I had the opportunity recently to spend some time with a friend from my childhood. It had been a difficult year for my friend, and while I was in my hometown I made the time to visit him. His story is not unusual – in fact, it is sadly quite common.
He and his wife had been together for 16 years. They had 3 beautiful children whom they both adored. He worked hard to provide a lovely home, annual holidays, private schooling. His wife recently returned to employment after staying home for 8 years to care for their children until they were all at school. They were planning their first overseas holiday together without the children. He came home from work one day and prepared dinner, as he often did on nights that his children were at swimming or dancing or soccer. He watched some tv and fell asleep. When he woke around 10pm and still no one was home, he began to worry. He called his wife on her mobile and she told him their marriage was over – she had left him and taken the children.
My friend had no idea his wife was so unhappy. They had their problems, but he loved her. He thought he was a good Dad, a supportive husband, a good provider.
My friend still doesn’t understand what happened but he has accepted that his marriage is over. He is dating and has started enjoying his new life. His ex-wife has moved in with her new boyfriend. Fortunately, my friend is able to spend significant time with his children. There are no issues of violence or abuse and very little conflict.
What he cannot get his head around is that his youngest child, who always slept with he and his wife, now sleeps with her mum and a new partner. It drives him absolutely crazy that his child is sleeping in the same bed as another man. He thinks it is WRONG that his child continues to co-sleep. He and his wife both practised attachment parenting and encouraged their children to co-sleep until they wanted to move into their own bed. At one point in time, they shared their bed with all 3 children.
It was hard for me to listen to my friend anguish over this issue. When he asked me for my opinion and advice, I didn’t know how to tell him what I thought. It was really hard for me to say to him – “This is about your feelings, not your child”.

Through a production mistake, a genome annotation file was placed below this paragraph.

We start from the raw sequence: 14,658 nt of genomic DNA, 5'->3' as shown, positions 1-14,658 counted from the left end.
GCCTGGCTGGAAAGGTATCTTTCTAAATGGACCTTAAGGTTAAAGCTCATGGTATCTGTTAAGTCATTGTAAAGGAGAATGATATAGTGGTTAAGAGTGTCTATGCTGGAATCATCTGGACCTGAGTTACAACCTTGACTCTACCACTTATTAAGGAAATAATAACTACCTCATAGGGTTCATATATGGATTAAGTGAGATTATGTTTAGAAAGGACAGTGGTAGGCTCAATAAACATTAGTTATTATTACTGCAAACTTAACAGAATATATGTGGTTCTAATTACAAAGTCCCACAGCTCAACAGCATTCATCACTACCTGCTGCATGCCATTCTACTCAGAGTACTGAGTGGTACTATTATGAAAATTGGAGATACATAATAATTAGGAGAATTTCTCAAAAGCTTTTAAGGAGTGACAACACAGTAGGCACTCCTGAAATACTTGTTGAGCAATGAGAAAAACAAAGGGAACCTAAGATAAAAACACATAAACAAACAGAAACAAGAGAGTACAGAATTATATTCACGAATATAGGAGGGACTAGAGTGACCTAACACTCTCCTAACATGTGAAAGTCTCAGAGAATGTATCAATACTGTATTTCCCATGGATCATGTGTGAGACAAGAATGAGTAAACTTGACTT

My friend was angry and hurt that I didn’t take his ‘side’. He said that as a divorced Mum I should understand how wrong it was that his child was sleeping with his ex-wife’s new partner. I told my friend that I do understand – I can absolutely feel his jealousy. I would be jealous too. There was silence. If we were in a movie, you would have heard the crickets chirping and then the click of the light bulb moment.
Coming to terms with the loss of your relationship is one thing. Coming to terms with the loss of time with your children is different again. Thinking you have been replaced in the life of your children is a whole other issue to overcome. My friend acknowledged that he was jealous it was not him lying next to his child every night. It was almost a year since he was forced to not be there for his 5yo every night, but to think that someone else was there instead of him was driving him absolutely batty.
I asked my friend why he thinks his child is sleeping in the same bed as his ex-wife. He said – “always has!” That is the key here – think about your child. Co-sleeping is a really hard thing to come to terms with as a divorced parent. But think about how your child would feel if they had always done a thing one way, and now that the new partner is on the scene they need to do it differently – before they are ready. This applies to so many topics. Your child has been through so much change – the one thing you want them to know is that they can count on you to support their needs and that you will be there for them. As long as you trust your child is safe, co-sleeping with a new partner is continuing to allow your child the comfort and support they have been used to receiving.
I reassured my friend that he will ALWAYS be his children’s Daddy. There is nothing anyone else can do to take that away from him. The impact he has on his children is as strong now as it ever was. He can still teach them kindness, love and understanding, empathy and honesty. He can continue to show them by example, how to be a man in this crazy world and how to expect a man and father to behave. My friend IS a wonderful, loving, gentle man and father. Keep guiding them by example and take solace in the fact that you will always be your child’s parent and alongside your spouse, will always be the most important person in their young life.